Before your web designer even thinks about building your website, they should have some type of strategy call with you. On this call, you should discuss the goal of your website and how it will fit in your business. Since your website will be another tool in your business, they need to know how it can streamline your processes. Once you’ve had this conversation, then your designer can start building an effective website that is going to actually help your business. Now, let’s get into the 7 sections needed on your homepage to convert your visitors to paying clients.
Your website is there to answer the questions of your ideal client. You want to attract the people who are looking for the services that you provide. So, you want to immediately make it very clear to them that you can help. That’s why your homepage needs a strong, compelling header and sub-header. These two statements are going to speak directly to your ideal client, explaining what you do and how you help people like them. They will let people who wouldn’t benefit from your services know that they are not in the right place. The header should very directly state who you are and what you do. The sub-header then just builds on that, driving the point home, very briefly. Don’t beat around the bush here. State what you do, make it clear, and make it brief.
Directly under your header and sub-header should be a button or link that gives your website visitor clear instructions on what you want them to do next. This is your call-to-action, or CTA. Do you want them to schedule a call with you? Then your CTA should say “Schedule a Call With Me”. Do you want them to book a consultation? Then make sure that CTA button says, “Book A Consultation”. When they click that button, it should go directly to the page that has the feature that allows them to do what you told them to do. It should lead to a calendar, or a form, or whatever it is that will move them right along in your customer journey. This is not the time to test you comedy skills. Be direct and clear; not clever. You CTA will appear multiple times throughout the homepage and website, so you want to be consistent in the messaging. Make sure the same phrase appears on each of your CTAs. In rare cases, you can have multiple CTAs with different messaging.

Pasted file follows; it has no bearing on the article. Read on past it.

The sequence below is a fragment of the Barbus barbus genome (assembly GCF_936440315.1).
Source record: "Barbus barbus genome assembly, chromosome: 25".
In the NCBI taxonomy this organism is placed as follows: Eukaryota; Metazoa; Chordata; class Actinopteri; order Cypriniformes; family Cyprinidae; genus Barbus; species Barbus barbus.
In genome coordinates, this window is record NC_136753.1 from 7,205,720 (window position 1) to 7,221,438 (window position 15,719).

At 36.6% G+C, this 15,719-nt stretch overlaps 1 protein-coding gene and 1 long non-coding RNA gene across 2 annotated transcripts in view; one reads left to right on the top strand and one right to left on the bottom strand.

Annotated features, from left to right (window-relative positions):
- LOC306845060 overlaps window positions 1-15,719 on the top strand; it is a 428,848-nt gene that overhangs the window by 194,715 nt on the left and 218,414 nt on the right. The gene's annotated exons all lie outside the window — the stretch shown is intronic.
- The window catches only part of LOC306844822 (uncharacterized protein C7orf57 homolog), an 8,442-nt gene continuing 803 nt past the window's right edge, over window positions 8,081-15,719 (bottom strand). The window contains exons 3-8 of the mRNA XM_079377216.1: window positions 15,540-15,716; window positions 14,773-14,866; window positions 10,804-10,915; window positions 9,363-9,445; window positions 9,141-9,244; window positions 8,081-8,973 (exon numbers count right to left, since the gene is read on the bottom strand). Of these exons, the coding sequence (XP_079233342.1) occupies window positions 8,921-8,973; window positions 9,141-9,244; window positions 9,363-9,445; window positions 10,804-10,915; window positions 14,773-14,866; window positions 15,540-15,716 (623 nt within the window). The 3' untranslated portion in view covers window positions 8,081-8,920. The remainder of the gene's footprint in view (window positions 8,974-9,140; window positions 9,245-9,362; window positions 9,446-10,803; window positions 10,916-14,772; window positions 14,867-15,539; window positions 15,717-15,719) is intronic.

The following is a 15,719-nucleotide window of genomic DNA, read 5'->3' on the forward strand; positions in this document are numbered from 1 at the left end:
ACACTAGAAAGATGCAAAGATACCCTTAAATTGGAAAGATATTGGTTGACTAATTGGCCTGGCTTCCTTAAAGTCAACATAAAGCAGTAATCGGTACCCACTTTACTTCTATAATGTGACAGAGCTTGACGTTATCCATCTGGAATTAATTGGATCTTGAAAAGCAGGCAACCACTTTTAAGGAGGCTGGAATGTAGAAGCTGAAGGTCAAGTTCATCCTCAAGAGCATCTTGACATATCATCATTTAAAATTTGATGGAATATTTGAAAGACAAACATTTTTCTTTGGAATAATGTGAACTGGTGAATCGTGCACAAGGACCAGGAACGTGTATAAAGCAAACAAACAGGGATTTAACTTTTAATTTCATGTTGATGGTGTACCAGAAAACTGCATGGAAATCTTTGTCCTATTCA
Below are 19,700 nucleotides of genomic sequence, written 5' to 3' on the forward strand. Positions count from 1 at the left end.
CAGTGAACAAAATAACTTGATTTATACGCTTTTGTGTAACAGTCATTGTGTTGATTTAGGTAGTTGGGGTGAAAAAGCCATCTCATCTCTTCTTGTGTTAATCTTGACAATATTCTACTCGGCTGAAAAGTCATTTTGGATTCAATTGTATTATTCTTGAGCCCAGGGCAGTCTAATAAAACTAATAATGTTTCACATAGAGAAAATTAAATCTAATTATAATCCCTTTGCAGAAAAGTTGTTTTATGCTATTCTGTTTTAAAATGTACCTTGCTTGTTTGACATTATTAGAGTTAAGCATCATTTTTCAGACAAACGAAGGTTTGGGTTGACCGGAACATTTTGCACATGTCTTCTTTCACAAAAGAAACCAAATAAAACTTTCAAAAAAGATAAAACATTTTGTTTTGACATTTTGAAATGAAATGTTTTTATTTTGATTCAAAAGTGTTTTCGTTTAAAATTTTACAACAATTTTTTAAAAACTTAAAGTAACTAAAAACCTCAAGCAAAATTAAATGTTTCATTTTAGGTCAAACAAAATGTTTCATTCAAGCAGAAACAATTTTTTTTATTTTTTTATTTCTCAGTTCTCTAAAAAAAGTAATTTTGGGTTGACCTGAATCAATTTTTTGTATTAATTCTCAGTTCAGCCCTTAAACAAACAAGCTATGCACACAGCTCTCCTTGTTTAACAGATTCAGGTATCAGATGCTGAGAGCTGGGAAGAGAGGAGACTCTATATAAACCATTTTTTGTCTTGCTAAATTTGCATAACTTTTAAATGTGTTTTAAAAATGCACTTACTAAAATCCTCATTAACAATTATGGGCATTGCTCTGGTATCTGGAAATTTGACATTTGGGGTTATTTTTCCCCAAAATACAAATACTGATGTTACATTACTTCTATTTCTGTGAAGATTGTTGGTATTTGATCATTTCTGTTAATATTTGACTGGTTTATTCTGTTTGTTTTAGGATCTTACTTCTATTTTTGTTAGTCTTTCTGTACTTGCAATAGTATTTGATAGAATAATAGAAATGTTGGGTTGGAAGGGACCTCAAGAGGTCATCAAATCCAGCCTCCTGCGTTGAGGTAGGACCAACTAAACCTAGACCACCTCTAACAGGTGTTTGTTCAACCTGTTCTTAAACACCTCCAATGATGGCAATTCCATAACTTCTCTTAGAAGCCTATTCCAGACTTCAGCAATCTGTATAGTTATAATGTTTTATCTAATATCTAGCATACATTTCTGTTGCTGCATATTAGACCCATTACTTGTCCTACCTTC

One of the first things you want to do is get an emotional response from your website visitors. If they are you ideal client and they ended up on your website, it’s for a reason. They are in a situation that they need help with. And this is your opportunity to let them know that you understand their frustration. Explicitly call out the undesirable experiences that you know your ideal customers deal with. Are they losing money because they don’t understand how to do their taxes properly? Are they an overworked, underappreciated mom who just needs a break? A homeowner who is wasting thousands of dollars each year on heating costs due to poor insulation? Whatever it is, call it out. And then let them know that you understand how it feels to be in those horrible situations.
Now that you’ve called out the pain points that your ideal client experiences, it’s time to position your offer. Talk about your service or program and demonstrate how much it will help your website visitor to no longer have to deal with those pain points. Talk about the exact components in your offer that addresses what they are dealing with. Follow it up with social proof – testimonials or reviews – that back up what you are saying. Having the words of your previous clients on the page will help your website visitor see that you know what you’re talking about and what you’re doing. Don’t forget your CTA!
You’ve talked about the frustrations of your ideal client. You’ve told them how you can help start living a better life. Now, it’s time to guide them on the steps to working with you. Outline the process they will have to take to get on your calendar or start your program. That may be as simple as filling out a contact form, scheduling a call, and then meeting with you. You want to make this process short, no more than five steps, though three is ideal. This section should always end with your call-to-action button.
Just in case your website visitor needs more convincing, you can now go more into who you are and why working with you is the best decision they can make right now. Because you’re trying to convert visitors to paying clients, you may be tempted to lay out all of your credentials and trainings and all the things that make you great. But don’t. Remember, your website speaks to your ideal customer, and you are not your own customer. This explanatory paragraph needs to tie your expertise back to your customer’s pain points. It should all circle back around to how you and what you know can help them. They are the star of your business story. Not you. Don’t forget to add you CTA for a little razzle dazzle.
As you close out your page, be sure to include a very brief bio about yourself, and/or your business. And I do mean brief: 1-2 sentences is all it takes. This is going to tie the whole page together. It will also remind your website visitor that you are, indeed, the best choice.
And there you have it. My top 7 sections that you need on your homepage to help convert website visitors to customers. If your homepage is built out correctly, the interior pages should not really introduce any new information about you. The rest of your website will expand on what your homepage said, and give more insight into your offerings, answer any frequently asked questions, and address legal items.
If you’ve been thinking about getting a new website or updating an existing one, and you need some help figuring it all out, I can help! Book a FREE discovery call with me and let’s discuss your goals.